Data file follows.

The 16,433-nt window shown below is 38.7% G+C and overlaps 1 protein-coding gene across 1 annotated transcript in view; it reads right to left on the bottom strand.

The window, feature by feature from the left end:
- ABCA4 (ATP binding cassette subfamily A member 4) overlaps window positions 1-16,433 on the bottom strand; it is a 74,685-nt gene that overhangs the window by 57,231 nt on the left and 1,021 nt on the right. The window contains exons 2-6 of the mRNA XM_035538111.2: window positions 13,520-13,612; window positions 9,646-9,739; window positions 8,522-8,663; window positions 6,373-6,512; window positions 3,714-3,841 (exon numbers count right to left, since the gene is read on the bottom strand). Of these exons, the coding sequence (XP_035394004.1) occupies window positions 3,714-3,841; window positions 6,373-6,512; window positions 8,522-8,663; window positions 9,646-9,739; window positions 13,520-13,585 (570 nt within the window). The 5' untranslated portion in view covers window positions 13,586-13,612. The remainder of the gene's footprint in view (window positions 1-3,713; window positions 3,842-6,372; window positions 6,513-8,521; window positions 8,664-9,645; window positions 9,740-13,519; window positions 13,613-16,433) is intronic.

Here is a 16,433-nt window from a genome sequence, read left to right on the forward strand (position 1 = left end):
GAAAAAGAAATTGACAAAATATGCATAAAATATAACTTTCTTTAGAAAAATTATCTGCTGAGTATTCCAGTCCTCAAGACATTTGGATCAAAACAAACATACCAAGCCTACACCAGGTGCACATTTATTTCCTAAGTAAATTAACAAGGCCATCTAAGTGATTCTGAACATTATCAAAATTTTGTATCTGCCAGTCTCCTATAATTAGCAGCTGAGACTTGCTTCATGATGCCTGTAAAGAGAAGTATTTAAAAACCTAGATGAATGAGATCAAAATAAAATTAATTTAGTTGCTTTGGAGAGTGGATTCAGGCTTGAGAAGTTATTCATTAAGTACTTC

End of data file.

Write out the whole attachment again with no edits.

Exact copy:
The 16,433-nt window shown below is 38.7% G+C and overlaps 1 protein-coding gene across 1 annotated transcript in view; it reads right to left on the bottom strand.

The window, feature by feature from the left end:
- ABCA4 (ATP binding cassette subfamily A member 4) overlaps window positions 1-16,433 on the bottom strand; it is a 74,685-nt gene that overhangs the window by 57,231 nt on the left and 1,021 nt on the right. The window contains exons 2-6 of the mRNA XM_035538111.2: window positions 13,520-13,612; window positions 9,646-9,739; window positions 8,522-8,663; window positions 6,373-6,512; window positions 3,714-3,841 (exon numbers count right to left, since the gene is read on the bottom strand). Of these exons, the coding sequence (XP_035394004.1) occupies window positions 3,714-3,841; window positions 6,373-6,512; window positions 8,522-8,663; window positions 9,646-9,739; window positions 13,520-13,585 (570 nt within the window). The 5' untranslated portion in view covers window positions 13,586-13,612. The remainder of the gene's footprint in view (window positions 1-3,713; window positions 3,842-6,372; window positions 6,513-8,521; window positions 8,664-9,645; window positions 9,740-13,519; window positions 13,613-16,433) is intronic.

Here is a 16,433-nt window from a genome sequence, read left to right on the forward strand (position 1 = left end):
GAAAAAGAAATTGACAAAATATGCATAAAATATAACTTTCTTTAGAAAAATTATCTGCTGAGTATTCCAGTCCTCAAGACATTTGGATCAAAACAAACATACCAAGCCTACACCAGGTGCACATTTATTTCCTAAGTAAATTAACAAGGCCATCTAAGTGATTCTGAACATTATCAAAATTTTGTATCTGCCAGTCTCCTATAATTAGCAGCTGAGACTTGCTTCATGATGCCTGTAAAGAGAAGTATTTAAAAACCTAGATGAATGAGATCAAAATAAAATTAATTTAGTTGCTTTGGAGAGTGGATTCAGGCTTGAGAAGTTATTCATTAAGTACTTC